Smoking can cause changes in several genes, increasing the risk of developing cancer and diabetes, a new study has found.
Researchers from Uppsala University and Uppsala Clinical Research Center in Sweden found that smoking affects genes which increase the risk for cancer and diabetes, or are important for the immune response or sperm quality.
They examined how the genes are changed in smokers and users of non-smoke tobacco.
The study identified a large number of genes that were altered in smokers but found no such effect of non-smoke tobacco.
"This means that the epigenetic modifications are likely not caused by substances in the tobacco, but by the hundreds of different elements that are formed when the tobacco is burnt," said Asa Johansson, researcher at the Department of Immunology, Genetics and Pathology at Uppsala University and Uppsala Clinical Research Center, who led the study.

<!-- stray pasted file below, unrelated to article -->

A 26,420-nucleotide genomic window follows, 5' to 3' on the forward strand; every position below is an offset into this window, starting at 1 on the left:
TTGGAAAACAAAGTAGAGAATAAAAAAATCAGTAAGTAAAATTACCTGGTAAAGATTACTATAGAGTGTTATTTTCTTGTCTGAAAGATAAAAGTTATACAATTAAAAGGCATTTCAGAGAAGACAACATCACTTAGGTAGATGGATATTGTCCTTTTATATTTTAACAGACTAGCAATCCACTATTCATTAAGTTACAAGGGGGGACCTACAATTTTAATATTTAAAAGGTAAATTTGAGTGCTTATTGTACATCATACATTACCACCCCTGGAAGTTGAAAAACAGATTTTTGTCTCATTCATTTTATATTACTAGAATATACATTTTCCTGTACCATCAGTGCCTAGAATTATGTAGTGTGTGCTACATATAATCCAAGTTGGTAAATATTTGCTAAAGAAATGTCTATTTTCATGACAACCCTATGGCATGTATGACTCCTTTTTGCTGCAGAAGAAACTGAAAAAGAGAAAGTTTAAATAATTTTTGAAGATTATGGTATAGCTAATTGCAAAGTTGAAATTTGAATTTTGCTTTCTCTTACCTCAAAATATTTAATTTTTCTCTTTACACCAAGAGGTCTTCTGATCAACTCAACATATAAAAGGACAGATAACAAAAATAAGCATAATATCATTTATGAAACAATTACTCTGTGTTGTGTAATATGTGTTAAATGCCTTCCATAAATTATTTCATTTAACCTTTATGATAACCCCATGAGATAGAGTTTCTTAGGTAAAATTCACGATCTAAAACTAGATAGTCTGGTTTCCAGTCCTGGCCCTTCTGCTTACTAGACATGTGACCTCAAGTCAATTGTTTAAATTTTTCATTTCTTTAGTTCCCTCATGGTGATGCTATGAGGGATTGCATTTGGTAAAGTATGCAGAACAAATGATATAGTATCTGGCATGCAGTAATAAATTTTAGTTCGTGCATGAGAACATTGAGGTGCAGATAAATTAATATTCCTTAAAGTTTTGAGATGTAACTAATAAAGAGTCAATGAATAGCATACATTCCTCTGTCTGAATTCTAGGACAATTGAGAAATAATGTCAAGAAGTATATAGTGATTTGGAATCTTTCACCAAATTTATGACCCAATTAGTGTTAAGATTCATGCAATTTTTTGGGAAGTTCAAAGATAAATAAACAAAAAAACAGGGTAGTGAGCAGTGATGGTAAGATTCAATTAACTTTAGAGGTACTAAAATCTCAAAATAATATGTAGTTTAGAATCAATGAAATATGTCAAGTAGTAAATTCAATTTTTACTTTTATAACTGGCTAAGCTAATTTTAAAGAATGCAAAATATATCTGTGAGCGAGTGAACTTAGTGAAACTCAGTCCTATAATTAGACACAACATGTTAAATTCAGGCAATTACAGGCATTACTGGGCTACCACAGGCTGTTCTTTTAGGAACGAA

"Our results therefore indicate that the increased disease risk associated with smoking is partly a caused by epigenetic changes.
"A better understanding of the molecular mechanism behind diseases and reduced body function might lead to improved drugs and therapies in the future," said Johansson.
It has been previously known that smokers have an increased risk of developing diabetes and many types of cancer, and have a reduced immune defence and lower sperm quality.